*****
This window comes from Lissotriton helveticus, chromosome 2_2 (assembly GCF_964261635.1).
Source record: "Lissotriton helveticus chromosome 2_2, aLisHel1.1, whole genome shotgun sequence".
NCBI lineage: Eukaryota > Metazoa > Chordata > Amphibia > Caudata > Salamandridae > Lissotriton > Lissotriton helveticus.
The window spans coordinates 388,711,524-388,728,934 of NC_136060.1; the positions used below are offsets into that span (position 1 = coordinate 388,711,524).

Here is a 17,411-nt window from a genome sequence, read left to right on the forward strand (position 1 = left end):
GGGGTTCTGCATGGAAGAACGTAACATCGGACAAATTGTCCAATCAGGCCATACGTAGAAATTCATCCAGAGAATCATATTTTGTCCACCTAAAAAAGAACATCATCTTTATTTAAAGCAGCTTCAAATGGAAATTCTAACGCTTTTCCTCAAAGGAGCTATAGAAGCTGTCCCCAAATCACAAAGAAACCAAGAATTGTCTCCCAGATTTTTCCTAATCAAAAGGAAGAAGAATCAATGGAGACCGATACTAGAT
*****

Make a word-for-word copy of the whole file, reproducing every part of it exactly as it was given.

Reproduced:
This window comes from Lissotriton helveticus, chromosome 2_2 (assembly GCF_964261635.1).
Source record: "Lissotriton helveticus chromosome 2_2, aLisHel1.1, whole genome shotgun sequence".
NCBI lineage: Eukaryota > Metazoa > Chordata > Amphibia > Caudata > Salamandridae > Lissotriton > Lissotriton helveticus.
The window spans coordinates 388,711,524-388,728,934 of NC_136060.1; the positions used below are offsets into that span (position 1 = coordinate 388,711,524).

Here is a 17,411-nt window from a genome sequence, read left to right on the forward strand (position 1 = left end):
GGGGTTCTGCATGGAAGAACGTAACATCGGACAAATTGTCCAATCAGGCCATACGTAGAAATTCATCCAGAGAATCATATTTTGTCCACCTAAAAAAGAACATCATCTTTATTTAAAGCAGCTTCAAATGGAAATTCTAACGCTTTTCCTCAAAGGAGCTATAGAAGCTGTCCCCAAATCACAAAGAAACCAAGAATTGTCTCCCAGATTTTTCCTAATCAAAAGGAAGAAGAATCAATGGAGACCGATACTAGAT